[Broadcast from the Rochester, NY, Lilac Festival]

I know we've just arrived here in Highland Park, but now I'm going to whisk us away to Europe. Europe in 1563.

In our sister city of Rennes, France, parlement left the city to escape an outbreak of the plague. Britain saw the birth of the C of E - the Church of England - while in London, John Foxe published his "Book of Martyrs".

Spain's Philip II began construction on the San Lorenzo de Real monastery, outside of Madrid. It would later become the foundation of the Escorial museums.

Further to the east Holy Roman Emperor Ferdinand I waited for the return of his ambassador - Ogier Ghiseline de Busbecq, who was returning to Vienna from the court of Turkish Sultan Sulieman the Magnificent, after a seven-year absence.

Like any good ambassador De Busbecq brought back samples of native products, such as the Angora goat. Obviously a man of horticultural bent, he also carried some flower bulbs back to Austria. The Turks, having noted the flowers' resemblence to their own turbans, named the plant after their headgear - tulipam. The plants were actually native to central Asia and had made their way to Constantinople by way of the overland trade routes during the Middle Ages.

The bulb began circulating among connoisseurs, eventually ending up in the gardens of Holland's University of Leyden. Suddenly, in 1634, tulips were hotter than beanie babies.

As the number of varieties mushroomed, the newest became the Microsoft shares of their age. Tulipomania - the official name - reigned. The price of unusual blooms, usually the result of a plant virus by the way, rivaled that of precious gems. One bulb went for 13,000 guilders, which at that time would buy 36 bags of corn, 72 bags of rice, 4 bullocks, 12 sheep, 8 pigs, 2 tuns (T-U-N-S) of butter, 2 tuns of cheese - and a silver beaker.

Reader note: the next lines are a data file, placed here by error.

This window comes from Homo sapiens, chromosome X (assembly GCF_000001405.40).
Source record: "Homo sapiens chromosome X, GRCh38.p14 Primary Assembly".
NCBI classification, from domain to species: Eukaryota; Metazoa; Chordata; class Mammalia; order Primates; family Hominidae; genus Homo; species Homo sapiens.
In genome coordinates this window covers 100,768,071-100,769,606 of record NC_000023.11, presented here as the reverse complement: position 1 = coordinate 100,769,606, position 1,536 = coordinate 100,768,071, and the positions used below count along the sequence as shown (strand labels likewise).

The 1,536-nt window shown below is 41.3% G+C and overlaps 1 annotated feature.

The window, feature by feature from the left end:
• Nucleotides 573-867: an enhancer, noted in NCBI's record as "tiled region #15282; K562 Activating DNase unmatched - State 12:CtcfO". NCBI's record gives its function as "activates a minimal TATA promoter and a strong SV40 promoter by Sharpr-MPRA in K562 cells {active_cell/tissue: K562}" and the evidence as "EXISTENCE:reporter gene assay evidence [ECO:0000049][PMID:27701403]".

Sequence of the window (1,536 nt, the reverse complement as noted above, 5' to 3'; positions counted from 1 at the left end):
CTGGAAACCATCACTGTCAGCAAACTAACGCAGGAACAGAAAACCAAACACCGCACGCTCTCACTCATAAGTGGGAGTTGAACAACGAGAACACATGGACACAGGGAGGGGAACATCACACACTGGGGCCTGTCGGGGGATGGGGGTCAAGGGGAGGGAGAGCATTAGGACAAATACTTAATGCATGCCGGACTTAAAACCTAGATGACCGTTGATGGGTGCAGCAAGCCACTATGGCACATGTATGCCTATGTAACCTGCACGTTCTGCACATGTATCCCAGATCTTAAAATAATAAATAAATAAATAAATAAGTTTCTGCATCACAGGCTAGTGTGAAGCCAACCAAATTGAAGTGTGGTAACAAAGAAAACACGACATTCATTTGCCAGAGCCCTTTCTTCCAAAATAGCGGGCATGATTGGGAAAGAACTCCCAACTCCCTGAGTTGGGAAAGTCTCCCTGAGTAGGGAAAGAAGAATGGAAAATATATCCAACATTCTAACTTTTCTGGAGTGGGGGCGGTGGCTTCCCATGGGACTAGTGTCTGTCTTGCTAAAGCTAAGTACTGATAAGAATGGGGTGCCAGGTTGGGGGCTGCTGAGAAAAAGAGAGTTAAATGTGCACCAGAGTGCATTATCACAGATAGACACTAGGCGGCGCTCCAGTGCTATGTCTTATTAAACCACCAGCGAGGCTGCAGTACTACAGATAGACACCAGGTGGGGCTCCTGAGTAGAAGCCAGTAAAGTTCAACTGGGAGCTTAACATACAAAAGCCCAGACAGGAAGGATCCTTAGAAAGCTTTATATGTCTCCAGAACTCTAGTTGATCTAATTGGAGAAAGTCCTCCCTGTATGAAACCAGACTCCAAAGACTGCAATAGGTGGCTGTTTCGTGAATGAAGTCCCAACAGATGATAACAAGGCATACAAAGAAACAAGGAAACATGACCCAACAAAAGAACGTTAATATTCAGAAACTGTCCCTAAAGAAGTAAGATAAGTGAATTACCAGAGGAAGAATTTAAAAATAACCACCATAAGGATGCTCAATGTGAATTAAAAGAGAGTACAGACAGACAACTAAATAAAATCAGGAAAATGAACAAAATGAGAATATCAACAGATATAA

The market collapsed in 1637, but by then tulips were on their way to America. As you look around the park today, you can see they're doing quite nicely, thank you very much.

The Vienese ambassador brought one other plant back from the wilds of Turkey. The Syringia vulgaris - Latin for "belonging to the masses" - more commonly known as - you guessed it - the lilac, also worked its way westward, eventually reaching our own shores. And in Rochester in 1892, Scots-born city horticulturist John Dunbar planted fifty of the shrubs here in Highland Park. Six years later the first Lilac Sunday was celebrated; it expanded to ten days in the 1930s, and became an permanent event in 1948.

So here we are. And there, on the hillside, they are - the lilacs.

Thank you, Mr. Ambassador.

For Classical ninety-one five, this is David Minor.

NOTE (April 2000)

For the whole known story of tuilipomania, I highly recommend Mike Dash's Tulipomania
(New York, Crown, 1999, ISBN 0-609-60439-2)

© 1997 David Minor / Eagles Byte